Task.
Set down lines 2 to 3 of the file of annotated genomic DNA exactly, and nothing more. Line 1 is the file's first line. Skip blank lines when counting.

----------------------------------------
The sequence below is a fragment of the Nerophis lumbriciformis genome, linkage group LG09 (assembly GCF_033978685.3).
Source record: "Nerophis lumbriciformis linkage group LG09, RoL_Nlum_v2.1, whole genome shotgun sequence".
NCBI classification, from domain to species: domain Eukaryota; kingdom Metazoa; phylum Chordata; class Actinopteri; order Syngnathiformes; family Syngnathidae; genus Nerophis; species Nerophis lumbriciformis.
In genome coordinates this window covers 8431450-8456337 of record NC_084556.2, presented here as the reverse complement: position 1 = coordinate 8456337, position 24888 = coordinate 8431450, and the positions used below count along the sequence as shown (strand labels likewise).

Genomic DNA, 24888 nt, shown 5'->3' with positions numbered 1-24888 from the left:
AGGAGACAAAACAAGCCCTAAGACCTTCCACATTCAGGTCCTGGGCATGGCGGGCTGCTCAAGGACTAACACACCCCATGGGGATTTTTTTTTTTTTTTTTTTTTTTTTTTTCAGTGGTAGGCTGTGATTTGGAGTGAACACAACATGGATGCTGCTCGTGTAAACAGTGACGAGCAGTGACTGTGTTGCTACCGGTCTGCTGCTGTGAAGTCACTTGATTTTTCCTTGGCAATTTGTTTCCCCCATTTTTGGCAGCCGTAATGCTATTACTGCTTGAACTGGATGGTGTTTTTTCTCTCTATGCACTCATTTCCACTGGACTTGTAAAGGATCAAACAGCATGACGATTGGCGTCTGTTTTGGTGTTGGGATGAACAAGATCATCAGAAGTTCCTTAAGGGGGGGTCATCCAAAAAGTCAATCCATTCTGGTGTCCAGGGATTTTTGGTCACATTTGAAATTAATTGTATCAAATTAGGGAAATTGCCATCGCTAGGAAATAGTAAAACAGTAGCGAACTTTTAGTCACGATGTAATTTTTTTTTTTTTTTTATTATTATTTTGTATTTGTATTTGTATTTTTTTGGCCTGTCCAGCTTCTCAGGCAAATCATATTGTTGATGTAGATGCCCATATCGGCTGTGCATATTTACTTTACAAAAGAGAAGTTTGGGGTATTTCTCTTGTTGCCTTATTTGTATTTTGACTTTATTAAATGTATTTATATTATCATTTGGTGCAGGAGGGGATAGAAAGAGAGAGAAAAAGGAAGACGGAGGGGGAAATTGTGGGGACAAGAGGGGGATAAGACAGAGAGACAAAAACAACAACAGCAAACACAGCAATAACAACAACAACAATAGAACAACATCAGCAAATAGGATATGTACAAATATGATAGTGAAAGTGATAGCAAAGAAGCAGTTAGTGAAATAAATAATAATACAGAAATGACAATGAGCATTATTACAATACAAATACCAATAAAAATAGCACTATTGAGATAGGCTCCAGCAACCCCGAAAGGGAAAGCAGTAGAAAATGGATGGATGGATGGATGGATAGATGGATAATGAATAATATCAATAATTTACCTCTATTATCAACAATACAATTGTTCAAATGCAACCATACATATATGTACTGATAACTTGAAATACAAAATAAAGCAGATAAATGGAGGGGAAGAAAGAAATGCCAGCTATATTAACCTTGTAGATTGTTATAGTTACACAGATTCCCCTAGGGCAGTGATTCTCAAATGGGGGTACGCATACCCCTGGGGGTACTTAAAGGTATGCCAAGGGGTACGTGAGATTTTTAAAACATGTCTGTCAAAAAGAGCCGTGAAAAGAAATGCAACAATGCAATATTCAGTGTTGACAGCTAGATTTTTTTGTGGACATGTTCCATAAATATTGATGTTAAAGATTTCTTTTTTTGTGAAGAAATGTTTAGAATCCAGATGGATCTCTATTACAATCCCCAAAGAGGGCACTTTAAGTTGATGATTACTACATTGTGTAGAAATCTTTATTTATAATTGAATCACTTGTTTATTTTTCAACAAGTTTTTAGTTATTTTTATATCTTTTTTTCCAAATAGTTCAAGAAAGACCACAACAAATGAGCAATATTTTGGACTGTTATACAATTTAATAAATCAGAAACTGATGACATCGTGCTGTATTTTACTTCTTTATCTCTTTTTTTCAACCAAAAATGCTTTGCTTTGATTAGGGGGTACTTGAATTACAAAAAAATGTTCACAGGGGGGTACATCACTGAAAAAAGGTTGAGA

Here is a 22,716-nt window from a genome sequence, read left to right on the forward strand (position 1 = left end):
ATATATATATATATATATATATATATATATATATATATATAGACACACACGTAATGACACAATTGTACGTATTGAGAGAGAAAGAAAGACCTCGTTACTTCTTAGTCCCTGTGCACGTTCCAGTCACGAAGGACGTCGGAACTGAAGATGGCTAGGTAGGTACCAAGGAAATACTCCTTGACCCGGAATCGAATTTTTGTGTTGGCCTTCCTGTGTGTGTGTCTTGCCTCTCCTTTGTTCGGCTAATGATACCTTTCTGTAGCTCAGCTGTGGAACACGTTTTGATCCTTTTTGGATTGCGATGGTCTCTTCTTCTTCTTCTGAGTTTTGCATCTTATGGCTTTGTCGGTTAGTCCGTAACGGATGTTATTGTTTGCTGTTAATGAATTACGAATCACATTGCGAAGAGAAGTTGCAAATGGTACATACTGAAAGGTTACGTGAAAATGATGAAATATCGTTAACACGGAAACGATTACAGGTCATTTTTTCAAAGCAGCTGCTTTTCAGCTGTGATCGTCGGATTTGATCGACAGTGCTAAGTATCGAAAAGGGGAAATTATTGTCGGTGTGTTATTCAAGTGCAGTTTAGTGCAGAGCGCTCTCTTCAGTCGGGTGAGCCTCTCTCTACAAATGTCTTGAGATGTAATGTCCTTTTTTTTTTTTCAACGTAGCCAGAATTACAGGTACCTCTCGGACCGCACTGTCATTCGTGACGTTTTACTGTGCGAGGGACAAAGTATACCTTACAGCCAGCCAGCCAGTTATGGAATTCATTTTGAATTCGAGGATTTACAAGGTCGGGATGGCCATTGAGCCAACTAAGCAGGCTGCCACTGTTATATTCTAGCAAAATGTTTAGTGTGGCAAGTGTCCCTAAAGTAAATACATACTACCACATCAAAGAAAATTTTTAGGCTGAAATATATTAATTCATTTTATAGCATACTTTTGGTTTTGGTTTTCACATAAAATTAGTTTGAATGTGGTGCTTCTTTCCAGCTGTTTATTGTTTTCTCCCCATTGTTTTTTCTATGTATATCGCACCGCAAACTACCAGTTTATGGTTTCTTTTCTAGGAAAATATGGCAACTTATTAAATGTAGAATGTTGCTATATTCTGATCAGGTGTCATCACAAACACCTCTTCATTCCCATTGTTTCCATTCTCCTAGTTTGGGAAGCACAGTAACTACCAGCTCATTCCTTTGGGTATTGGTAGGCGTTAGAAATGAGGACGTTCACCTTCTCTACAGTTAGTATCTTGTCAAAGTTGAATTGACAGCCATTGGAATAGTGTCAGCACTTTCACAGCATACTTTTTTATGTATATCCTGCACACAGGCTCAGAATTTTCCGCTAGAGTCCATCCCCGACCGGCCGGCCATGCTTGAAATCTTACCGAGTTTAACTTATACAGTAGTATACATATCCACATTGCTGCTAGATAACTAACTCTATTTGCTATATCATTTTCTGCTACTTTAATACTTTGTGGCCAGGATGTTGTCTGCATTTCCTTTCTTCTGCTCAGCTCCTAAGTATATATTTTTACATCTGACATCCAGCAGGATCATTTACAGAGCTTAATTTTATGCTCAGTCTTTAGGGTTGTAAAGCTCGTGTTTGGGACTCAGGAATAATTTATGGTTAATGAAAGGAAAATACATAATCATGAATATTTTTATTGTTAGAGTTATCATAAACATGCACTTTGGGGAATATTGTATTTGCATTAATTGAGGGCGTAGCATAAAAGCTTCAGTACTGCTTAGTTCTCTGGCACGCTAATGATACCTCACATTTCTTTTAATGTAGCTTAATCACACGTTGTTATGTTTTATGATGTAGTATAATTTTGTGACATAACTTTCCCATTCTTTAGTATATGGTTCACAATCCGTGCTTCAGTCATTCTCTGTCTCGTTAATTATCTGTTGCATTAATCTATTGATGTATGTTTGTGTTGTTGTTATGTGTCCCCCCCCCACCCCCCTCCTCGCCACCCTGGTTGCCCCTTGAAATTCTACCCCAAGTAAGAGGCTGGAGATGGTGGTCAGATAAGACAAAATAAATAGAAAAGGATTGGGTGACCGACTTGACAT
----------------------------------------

Source record: "Nerophis lumbriciformis linkage group LG09, RoL_Nlum_v2.1, whole genome shotgun sequence".
NCBI classification, from domain to species: domain Eukaryota; kingdom Metazoa; phylum Chordata; class Actinopteri; order Syngnathiformes; family Syngnathidae; genus Nerophis; species Nerophis lumbriciformis.